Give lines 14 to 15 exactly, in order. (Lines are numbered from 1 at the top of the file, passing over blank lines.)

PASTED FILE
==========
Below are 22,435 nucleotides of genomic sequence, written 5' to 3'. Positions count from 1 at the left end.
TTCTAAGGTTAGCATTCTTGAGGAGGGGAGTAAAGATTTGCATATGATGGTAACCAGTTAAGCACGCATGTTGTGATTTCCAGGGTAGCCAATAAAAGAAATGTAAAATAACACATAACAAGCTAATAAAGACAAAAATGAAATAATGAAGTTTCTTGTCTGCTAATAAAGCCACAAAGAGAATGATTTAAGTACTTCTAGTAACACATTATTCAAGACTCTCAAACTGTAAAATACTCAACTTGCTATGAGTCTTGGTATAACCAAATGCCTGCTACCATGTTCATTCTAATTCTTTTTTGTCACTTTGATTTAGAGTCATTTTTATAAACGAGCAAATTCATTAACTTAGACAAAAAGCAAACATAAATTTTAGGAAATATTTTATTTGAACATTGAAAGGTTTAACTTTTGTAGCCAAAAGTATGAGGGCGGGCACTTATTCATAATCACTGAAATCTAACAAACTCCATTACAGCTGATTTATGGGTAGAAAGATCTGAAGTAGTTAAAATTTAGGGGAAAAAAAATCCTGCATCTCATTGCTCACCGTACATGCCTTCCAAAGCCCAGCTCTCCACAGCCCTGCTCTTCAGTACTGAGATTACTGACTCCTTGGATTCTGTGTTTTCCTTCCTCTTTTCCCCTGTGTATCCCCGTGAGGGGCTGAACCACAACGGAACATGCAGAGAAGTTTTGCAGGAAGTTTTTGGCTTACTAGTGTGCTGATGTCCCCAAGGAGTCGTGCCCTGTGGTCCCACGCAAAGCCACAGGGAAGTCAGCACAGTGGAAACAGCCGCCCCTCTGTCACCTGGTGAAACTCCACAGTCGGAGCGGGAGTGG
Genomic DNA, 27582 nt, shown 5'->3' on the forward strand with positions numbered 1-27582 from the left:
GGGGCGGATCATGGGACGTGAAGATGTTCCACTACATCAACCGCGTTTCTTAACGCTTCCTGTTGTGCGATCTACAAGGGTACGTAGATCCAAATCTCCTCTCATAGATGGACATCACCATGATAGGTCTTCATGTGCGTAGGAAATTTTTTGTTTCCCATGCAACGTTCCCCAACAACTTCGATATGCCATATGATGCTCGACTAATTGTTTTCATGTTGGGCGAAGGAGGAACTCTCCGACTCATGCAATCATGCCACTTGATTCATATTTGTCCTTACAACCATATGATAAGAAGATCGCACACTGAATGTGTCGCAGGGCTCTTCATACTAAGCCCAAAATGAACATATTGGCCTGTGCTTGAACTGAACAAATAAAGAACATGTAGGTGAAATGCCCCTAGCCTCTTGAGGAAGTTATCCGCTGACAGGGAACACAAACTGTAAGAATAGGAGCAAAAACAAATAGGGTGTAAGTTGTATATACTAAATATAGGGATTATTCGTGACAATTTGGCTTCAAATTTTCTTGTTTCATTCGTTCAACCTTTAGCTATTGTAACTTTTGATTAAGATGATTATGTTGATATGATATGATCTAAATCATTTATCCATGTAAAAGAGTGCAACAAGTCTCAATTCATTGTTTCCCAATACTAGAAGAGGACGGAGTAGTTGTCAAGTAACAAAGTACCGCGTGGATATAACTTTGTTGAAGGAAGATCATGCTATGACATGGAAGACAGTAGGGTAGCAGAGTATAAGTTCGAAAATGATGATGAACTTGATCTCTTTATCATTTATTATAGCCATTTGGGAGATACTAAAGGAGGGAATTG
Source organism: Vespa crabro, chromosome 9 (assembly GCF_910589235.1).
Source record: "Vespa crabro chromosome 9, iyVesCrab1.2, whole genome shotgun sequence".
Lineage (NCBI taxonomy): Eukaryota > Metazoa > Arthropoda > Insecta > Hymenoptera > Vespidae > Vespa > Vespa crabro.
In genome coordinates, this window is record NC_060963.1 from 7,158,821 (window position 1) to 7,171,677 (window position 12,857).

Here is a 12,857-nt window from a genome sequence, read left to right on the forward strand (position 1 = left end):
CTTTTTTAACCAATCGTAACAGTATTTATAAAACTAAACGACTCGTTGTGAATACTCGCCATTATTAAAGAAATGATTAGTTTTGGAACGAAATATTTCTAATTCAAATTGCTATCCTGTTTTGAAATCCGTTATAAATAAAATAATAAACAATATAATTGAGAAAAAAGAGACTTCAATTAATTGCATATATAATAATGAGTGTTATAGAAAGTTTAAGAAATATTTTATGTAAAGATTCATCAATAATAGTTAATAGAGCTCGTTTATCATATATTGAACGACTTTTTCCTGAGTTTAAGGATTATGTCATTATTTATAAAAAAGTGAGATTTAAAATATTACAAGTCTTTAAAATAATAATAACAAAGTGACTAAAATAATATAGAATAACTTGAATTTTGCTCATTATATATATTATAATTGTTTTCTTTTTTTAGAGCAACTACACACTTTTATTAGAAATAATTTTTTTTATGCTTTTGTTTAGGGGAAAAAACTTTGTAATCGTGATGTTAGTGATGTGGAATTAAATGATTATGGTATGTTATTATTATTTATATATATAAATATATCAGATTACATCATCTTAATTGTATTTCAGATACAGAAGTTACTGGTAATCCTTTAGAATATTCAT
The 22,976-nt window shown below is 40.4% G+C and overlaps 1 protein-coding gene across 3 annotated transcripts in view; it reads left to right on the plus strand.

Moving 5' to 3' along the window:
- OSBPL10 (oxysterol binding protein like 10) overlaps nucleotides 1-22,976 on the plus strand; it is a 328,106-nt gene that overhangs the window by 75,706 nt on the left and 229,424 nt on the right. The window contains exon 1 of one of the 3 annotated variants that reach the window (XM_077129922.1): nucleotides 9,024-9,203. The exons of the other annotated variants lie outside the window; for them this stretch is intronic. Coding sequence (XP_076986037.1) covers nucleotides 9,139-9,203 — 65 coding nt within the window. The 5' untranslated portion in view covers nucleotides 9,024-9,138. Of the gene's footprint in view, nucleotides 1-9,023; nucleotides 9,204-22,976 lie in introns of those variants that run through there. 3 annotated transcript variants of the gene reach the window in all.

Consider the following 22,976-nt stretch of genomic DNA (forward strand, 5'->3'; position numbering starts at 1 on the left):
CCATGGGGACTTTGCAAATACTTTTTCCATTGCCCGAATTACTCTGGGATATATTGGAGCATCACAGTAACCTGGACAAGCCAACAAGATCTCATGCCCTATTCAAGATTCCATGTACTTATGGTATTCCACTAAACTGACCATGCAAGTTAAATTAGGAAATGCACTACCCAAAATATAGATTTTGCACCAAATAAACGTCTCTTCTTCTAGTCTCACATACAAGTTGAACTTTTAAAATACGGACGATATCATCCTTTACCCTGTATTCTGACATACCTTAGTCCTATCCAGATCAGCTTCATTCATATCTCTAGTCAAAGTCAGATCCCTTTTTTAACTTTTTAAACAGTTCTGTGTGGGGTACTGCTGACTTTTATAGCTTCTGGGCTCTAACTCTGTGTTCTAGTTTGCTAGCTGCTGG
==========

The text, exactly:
Consider the following 22,976-nt stretch of genomic DNA (forward strand, 5'->3'; position numbering starts at 1 on the left):
CCATGGGGACTTTGCAAATACTTTTTCCATTGCCCGAATTACTCTGGGATATATTGGAGCATCACAGTAACCTGGACAAGCCAACAAGATCTCATGCCCTATTCAAGATTCCATGTACTTATGGTATTCCACTAAACTGACCATGCAAGTTAAATTAGGAAATGCACTACCCAAAATATAGATTTTGCACCAAATAAACGTCTCTTCTTCTAGTCTCACATACAAGTTGAACTTTTAAAATACGGACGATATCATCCTTTACCCTGTATTCTGACATACCTTAGTCCTATCCAGATCAGCTTCATTCATATCTCTAGTCAAAGTCAGATCCCTTTTTTAACTTTTTAAACAGTTCTGTGTGGGGTACTGCTGACTTTTATAGCTTCTGGGCTCTAACTCTGTGTTCTAGTTTGCTAGCTGCTGG